Standing on a roof in central Saint Petersburg, Marta Granadeiro gasped as she watched the statues on the Hermitage Museum’s facade gleam in the sunset.
The rusty rooftops of Russia’s tsarist-era capital, with its romantic skyline of elegant onion domes and pre-revolutionary buildings, have long been a coveted destination for illegal excursions.
To convince officials to let tourists admire the city from above, the agency PanoramicRoof spent four years navigating bureaucratic hoops to get the necessary permits.
Previously tourists could only surreptitiously access the building’s roof. Those living in the flats below sometimes called the police when they spotted visitors clambering up the stairwell.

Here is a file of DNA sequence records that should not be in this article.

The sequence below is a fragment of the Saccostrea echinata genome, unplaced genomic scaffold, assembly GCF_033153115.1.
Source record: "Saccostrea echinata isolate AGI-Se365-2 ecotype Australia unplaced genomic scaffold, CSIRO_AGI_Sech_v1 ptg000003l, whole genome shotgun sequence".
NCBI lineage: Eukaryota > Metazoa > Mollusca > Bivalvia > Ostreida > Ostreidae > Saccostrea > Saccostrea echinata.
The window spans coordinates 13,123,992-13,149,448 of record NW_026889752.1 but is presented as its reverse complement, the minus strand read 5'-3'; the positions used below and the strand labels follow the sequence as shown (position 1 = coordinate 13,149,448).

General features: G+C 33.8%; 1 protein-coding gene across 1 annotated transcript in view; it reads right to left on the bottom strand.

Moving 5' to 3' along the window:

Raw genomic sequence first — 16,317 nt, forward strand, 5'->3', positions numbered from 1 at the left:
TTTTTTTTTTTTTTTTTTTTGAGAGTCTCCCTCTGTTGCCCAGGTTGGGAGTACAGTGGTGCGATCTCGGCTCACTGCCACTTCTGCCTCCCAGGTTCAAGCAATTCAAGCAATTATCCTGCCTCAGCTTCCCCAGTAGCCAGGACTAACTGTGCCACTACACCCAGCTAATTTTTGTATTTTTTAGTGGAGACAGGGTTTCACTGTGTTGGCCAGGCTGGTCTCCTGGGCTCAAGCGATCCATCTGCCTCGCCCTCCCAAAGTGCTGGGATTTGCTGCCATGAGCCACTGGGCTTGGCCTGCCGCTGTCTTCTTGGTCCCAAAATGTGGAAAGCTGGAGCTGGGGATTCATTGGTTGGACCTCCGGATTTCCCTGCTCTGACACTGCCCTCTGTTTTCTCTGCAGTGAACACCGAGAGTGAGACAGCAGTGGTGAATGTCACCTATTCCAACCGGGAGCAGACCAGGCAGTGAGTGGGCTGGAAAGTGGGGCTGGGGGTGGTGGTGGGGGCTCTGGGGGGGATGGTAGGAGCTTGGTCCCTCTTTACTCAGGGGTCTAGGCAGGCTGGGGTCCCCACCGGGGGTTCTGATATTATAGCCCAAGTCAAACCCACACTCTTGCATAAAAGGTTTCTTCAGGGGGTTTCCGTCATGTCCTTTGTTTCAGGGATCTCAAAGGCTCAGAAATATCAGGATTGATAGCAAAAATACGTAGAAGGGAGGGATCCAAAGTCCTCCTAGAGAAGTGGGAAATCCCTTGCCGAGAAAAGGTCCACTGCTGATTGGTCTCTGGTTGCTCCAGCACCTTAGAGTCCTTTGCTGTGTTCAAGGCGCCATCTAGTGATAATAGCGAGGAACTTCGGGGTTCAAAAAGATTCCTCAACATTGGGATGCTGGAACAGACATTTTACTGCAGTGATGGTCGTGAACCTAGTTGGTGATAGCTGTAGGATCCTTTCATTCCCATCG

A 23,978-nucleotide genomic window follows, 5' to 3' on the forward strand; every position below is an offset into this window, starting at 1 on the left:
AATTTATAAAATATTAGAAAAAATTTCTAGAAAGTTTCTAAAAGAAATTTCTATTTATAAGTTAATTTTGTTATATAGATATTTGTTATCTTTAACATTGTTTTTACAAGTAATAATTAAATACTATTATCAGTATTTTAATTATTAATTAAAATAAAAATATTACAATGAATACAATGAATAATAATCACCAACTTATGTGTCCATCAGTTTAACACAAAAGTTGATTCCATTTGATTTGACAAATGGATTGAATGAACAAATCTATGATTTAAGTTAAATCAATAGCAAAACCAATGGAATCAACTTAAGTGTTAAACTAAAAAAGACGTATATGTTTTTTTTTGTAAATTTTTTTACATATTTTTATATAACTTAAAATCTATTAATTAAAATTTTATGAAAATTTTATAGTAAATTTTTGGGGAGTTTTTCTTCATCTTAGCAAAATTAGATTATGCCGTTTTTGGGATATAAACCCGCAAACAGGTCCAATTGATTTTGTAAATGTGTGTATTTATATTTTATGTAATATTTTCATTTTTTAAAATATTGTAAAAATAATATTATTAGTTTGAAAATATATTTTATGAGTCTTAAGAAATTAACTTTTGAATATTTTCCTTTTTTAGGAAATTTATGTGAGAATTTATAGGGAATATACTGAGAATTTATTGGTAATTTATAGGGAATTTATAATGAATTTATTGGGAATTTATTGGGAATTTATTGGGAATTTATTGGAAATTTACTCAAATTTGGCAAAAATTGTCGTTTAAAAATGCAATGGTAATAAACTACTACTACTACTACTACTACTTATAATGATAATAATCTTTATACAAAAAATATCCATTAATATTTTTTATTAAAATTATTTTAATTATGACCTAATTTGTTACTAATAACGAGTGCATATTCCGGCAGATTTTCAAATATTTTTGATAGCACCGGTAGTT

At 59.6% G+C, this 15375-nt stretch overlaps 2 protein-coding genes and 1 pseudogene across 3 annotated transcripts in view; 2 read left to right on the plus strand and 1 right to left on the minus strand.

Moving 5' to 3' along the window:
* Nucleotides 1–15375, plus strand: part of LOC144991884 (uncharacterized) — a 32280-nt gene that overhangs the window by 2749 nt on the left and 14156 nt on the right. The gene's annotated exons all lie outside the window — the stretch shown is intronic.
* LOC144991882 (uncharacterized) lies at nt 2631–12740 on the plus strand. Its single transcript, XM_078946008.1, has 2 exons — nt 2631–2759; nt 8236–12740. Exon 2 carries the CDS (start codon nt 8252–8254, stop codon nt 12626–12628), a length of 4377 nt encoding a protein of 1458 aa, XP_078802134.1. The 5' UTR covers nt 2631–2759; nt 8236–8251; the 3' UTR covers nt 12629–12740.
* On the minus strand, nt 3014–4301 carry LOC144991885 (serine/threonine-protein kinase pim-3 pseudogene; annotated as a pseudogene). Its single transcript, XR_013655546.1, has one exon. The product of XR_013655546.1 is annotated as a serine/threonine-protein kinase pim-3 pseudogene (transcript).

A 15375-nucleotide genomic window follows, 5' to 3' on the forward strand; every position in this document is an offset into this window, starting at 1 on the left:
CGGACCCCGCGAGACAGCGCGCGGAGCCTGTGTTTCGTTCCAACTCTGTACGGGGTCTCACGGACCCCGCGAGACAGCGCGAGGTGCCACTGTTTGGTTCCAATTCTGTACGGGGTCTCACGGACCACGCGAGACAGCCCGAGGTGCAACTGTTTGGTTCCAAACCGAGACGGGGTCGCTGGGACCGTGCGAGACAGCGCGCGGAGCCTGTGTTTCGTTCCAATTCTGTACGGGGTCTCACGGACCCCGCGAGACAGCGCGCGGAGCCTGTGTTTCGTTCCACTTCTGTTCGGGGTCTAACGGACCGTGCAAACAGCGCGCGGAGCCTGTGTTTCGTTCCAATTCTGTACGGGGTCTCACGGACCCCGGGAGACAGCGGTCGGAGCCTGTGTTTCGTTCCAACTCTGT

Eventually the agency decided to strike a deal with the residents, offering to repair the stairwell in exchange for access to the roof.
Only for foreigners?
The city of 5.3 million annually draws in throngs of visitors – 6.9 million in 2016 – eager to see sights associated with the rule of the Russian monarchs and gape at its museum collections.
But some tourists are also drawn to go off the beaten path for a more adventurous experience. Rooftops offer the best view of the city’s skyline, which has remained lowrise in the historic centre.
The city’s 18th-century founder Tsar Peter the Great ordered architects not to build anything higher than the Peter and Paul Fortress: 122.5 metres (402 feet).
Before going out to the open air, safety instructions: don’t walk too fast and carefully follow the guide. He distributed hard hats and binoculars.